Definition: Meta-ethics is the study of how ethical language is used. It looks at what the words mean and it looks at how people use them and how they work.
The is/ought gap:
- An 'is' statement is a statement of fact - for example: Kevin killed Perry.
- An 'ought' statement is a statement of value - for example: Kevin ought not to have killed Perry.
- David Hume argued that one cannot go from a statement of fact to a statement of value without proper explanation: for example it is not enough to say 'The Bible says homosexuality is wrong, therefore homosexuals cannot get married' this is the is/ought gap or fact - value distinction.
- People who believe that there are moral facts are called ethical naturalists or cognitivists. Those who follow natural moral law, utilitarians and many who follow religious ethics are ethical naturalists because they define goodness in terms of something non-moral such as the laws of nature, pleasure or the will of God. Naturalists believe that there doesn't need to be a gap between is statements and ought statements.
- Those who think that moral statements cannot be reduced to fact and that 'goodness' cannot be defined are known as non-naturalists. G.E. Moore was an ethical non-naturalist. Non-naturalists believe that is statements and ought statements do not go together. Moore called putting is and ought statements together 'the naturalistic fallacy.'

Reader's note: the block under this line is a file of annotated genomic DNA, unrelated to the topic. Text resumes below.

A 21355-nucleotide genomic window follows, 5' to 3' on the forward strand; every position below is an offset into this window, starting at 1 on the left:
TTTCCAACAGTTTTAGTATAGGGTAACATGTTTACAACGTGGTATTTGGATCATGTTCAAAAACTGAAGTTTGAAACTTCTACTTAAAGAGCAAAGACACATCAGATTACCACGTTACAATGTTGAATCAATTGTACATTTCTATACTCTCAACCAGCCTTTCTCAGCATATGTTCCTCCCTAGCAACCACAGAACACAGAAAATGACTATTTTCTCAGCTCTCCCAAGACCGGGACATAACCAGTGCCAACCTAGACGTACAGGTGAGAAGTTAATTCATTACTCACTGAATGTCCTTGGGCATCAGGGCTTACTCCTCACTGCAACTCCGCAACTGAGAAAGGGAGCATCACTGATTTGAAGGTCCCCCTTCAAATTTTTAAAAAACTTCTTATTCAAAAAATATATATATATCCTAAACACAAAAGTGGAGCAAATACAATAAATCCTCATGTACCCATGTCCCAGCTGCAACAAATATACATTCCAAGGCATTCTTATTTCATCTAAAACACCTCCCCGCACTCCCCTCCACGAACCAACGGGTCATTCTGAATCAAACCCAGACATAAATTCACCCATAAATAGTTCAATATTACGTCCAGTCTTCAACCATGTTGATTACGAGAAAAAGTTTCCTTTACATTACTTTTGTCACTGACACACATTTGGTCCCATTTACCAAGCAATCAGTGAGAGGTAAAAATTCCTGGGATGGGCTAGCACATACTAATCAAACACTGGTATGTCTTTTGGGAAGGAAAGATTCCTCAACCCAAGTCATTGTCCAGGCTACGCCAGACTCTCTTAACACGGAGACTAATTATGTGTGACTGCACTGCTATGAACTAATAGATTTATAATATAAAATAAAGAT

The naturalistic fallacy:
- This is a form of ethical non-naturalism: it was devised by G.E. Moore.
- Moore believed that the term 'good' is a simple term (like 'yellow') that cannot be defined.
- Moore believed that we cannot prove moral statements.
- Moore believed that the only way of knowing if something is good or not is through intuition: this makes Moore an ethical intuitionist.
- The strength of arguing that values are not facts is that it keeps moral debate open: this statement 'homosexuality is wrong' cannot be verified in the same way as 'Paris is the capital of France.' Non-naturalism forces us to try to defend our moral position which stops us being sloppy moral thinkers who say 'torture is OK because it is.'
- However, it is clear that there are some moral statements which are almost universally accepted and seem like facts such as 'the torture of innocent children is wrong.'
- If we refuse to accept that there are any moral facts, we are in danger of not being able to condemn any actions which are obviously morally wrong.
- A problem with intuitionism is that Moore does not explain where our moral intuitions come from, which reduces morality to guess work.
Debates about the good:
- Is goodness objective (like Plato's Forms) or subjective (i.e. it varies from person to person)?
- How can we know that something is good? Do we decide it a priori, is it revealed to us or do we look at the consequences of the action like utilitarians?
- Is goodness known by pleaasure, the will of God, virtue, achieving…